What If You Had No Limits?

By Jay Forte

Imagine living in a world where you can be anything you want to be. You have all the resources you need to achieve this. You have all the support you need to reach your goals.

With nothing holding you back, what would you choose?

Most of us don’t know because we struggle to imagine having no limits. Why? Because we are faced with an endless list of limitations every day, from ability to time, to resources, to support. That, coupled with the fact that our world is quick to remind us that life is filled with limitations, often results in choosing to be practical and play things safe.

But just imagine what you could do when those limitations are acknowledged as hurdles and not road blocks. 

See, when you acknowledge a limit and work with it, you can start to have better control over your capabilities. You can allow yourself to invent, create and imagine all that is meaningful and valuable in you because you push yourself to the edges and consider things that may have otherwise been ignored. You start to say what matters to you. You move past playing small.

If you don’t dream it, you can’t achieve it.

Our greatest lives are those that have moved us past our comfort zones, past what we think we can achieve, and introduced us to abilities and strengths we never knew we had. When we are afraid to try, afraid to push our limits, we prevent ourselves from discovering how amazing we are and what those amazing abilities can help us achieve. Our lack of self-awareness keeps us focused on our limits and playing small.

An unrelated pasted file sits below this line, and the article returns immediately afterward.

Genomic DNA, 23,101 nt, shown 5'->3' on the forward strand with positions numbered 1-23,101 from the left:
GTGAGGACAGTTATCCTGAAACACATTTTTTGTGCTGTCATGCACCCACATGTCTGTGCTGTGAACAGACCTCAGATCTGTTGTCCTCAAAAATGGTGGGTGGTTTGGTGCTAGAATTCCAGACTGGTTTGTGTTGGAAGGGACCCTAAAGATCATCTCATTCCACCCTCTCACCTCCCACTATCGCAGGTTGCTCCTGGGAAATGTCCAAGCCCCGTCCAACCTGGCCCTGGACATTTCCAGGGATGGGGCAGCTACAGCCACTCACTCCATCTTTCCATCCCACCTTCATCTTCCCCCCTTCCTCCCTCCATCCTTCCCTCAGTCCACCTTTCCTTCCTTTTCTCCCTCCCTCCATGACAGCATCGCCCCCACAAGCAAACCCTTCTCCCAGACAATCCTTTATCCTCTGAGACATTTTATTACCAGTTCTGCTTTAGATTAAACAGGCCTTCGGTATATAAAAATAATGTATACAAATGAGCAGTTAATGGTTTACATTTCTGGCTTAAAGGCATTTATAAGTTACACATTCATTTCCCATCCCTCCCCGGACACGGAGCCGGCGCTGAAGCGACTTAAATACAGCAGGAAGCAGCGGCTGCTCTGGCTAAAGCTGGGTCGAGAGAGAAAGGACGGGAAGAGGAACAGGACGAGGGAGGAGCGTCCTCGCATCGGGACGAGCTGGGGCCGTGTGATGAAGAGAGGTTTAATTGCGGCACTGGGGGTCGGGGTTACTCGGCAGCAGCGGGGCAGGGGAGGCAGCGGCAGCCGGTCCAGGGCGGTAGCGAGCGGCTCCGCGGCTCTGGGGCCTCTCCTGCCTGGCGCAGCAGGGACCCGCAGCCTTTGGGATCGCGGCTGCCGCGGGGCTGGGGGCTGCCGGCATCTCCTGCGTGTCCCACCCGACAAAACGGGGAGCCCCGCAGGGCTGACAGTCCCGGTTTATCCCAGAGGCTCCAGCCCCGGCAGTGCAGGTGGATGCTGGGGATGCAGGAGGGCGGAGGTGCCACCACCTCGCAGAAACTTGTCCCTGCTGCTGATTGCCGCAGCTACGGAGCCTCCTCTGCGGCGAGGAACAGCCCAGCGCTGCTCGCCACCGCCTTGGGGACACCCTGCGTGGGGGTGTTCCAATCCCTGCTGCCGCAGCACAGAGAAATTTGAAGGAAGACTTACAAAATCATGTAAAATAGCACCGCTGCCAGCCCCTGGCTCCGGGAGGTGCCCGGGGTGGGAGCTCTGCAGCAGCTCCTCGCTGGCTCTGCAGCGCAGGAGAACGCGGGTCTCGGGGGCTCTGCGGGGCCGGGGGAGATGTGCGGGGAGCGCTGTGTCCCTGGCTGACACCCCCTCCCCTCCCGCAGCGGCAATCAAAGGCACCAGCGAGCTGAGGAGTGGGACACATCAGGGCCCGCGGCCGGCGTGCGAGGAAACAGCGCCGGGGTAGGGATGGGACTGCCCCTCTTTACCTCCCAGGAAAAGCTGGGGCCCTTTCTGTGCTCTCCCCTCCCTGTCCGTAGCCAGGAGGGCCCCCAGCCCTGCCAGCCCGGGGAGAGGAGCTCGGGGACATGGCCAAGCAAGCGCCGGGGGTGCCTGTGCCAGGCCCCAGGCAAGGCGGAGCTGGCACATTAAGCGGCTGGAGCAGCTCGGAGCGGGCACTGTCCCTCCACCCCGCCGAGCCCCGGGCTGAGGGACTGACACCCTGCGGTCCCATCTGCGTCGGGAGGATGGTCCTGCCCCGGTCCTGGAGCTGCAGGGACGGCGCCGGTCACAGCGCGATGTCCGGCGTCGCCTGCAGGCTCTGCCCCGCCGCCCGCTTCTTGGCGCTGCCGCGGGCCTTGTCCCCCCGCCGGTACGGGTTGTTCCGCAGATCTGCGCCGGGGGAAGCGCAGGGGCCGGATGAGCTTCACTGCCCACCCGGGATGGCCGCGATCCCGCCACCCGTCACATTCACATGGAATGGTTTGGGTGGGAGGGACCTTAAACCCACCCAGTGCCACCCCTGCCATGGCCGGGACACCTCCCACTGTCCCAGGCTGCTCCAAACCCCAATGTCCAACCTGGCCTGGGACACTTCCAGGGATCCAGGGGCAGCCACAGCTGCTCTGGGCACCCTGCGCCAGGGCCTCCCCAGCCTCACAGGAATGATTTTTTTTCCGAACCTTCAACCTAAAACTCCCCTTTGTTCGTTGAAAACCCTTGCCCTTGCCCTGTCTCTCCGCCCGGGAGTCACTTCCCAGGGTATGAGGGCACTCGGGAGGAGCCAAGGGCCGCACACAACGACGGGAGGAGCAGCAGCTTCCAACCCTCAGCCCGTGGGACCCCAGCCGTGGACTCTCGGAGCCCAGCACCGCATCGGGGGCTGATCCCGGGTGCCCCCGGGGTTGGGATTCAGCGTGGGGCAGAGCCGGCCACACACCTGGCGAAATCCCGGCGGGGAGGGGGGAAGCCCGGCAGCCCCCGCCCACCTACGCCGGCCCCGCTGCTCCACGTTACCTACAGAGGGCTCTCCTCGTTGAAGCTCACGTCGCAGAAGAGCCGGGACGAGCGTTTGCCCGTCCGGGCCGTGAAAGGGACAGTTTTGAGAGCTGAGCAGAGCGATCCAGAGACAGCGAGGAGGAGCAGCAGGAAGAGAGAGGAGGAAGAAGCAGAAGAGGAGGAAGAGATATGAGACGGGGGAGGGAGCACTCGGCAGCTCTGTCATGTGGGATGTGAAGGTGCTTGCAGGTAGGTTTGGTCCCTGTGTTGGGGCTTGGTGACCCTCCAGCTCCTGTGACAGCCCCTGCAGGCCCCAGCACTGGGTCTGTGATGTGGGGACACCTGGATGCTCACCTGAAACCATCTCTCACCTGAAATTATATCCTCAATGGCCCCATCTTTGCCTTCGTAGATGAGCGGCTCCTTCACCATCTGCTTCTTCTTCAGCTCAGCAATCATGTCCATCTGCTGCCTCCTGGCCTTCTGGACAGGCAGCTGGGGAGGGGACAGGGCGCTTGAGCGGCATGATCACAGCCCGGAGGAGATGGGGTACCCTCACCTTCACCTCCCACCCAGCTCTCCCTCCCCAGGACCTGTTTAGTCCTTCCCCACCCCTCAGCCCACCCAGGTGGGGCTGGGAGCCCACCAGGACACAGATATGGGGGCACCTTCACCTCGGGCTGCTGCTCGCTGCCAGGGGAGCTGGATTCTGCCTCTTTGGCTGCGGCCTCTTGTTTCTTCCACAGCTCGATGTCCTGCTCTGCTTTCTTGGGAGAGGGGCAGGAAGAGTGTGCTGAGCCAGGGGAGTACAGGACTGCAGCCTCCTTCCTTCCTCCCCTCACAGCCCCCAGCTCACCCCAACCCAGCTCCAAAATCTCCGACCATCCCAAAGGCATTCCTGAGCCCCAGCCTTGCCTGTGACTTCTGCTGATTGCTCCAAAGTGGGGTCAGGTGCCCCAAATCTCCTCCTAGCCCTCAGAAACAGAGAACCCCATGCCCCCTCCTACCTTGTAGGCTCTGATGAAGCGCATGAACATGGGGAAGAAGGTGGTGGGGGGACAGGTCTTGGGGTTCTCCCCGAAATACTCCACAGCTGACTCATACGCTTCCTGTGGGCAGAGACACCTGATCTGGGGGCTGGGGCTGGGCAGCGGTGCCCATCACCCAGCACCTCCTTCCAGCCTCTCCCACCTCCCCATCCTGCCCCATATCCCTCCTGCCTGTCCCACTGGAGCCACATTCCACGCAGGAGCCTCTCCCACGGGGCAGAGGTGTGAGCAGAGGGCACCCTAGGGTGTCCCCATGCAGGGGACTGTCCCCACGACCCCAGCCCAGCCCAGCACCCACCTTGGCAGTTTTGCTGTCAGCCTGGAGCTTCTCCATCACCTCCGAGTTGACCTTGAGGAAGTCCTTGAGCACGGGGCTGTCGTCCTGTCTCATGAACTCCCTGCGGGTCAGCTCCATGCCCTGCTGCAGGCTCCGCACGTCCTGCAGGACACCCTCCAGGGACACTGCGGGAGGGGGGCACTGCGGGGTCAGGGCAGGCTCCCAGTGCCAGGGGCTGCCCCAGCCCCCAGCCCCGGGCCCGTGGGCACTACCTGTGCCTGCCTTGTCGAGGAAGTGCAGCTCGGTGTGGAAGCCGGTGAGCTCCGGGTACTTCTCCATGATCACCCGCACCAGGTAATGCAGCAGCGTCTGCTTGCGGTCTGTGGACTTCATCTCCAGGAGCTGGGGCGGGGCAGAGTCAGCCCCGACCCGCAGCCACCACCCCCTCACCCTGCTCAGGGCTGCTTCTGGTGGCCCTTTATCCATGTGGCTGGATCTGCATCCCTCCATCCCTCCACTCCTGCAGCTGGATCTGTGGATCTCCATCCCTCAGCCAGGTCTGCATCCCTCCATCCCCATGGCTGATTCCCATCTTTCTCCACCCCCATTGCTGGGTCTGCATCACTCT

To push to your edges and challenge your limits, start asking questions like, “What if…” and “How about…”

For example:

  • What if I went back to college and pursued a degree in something I am passionate about?
  • What if I took the job I want to take instead of staying local where my family and friends are?
  • What if I applied for the role in the company others say is too big for me, but I totally can see myself in it?
  • Let’s imagine that we wrap this project and beat the deadline by a full week – what would that look like?
  • How about redefining this role in the company to include a remote or gig employee?
  • How about living in another country for a year?

We build limits to keep ourselves safe, but overtime, the limits we set for ourselves are often the very ones that box us in, making life and work smaller and less fulfilling. As a result, we can only truly live a fraction of our potential.

So, be self-aware. Go for the greatest image, vision or opportunity possible. Imagine, invent and create. You can scale things back if you need to, but give it a try first.

What could you create if you had no limits?

Important Questions from a Coach:

  1. In what areas in work and life do you impose limits?
  2. What is one dream, wish or adventure you want for yourself?
  3. What is one thing you will do today to start to move the edges of your limits to allow yourself a larger view?

 

Consider reading Find Your Voice. Be The Change.

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Creating Goals: Start with “Be Better”

By Jay Forte

Now firmly in 2018, be honest: how did your new year start?  Are you achieving your goals? Do you find yourself presented with the opportunity to create new goals?

Regardless of how the almost two months have been, you still have 10 months to achieve whatever it is you’ve defined for 2018 to be successful. How? As Steven Covey shares in Habit 2 of his 7 Habits of Highly Effective People, ‘begin with the end in mind.’

Needless to say, the best place to start is to set an achievable goal. This helps you stay focused on where you are headed. Know how to measure your progress so each day is closing the gap from where you are to where you want to be.

And if that seems too much, and it is for a lot of people, then just consider approaching 2018 with the mantra, ‘Be Better.’ Look at the situations, events and circumstances in your work and life and ask, ‘what could I do to make this better?’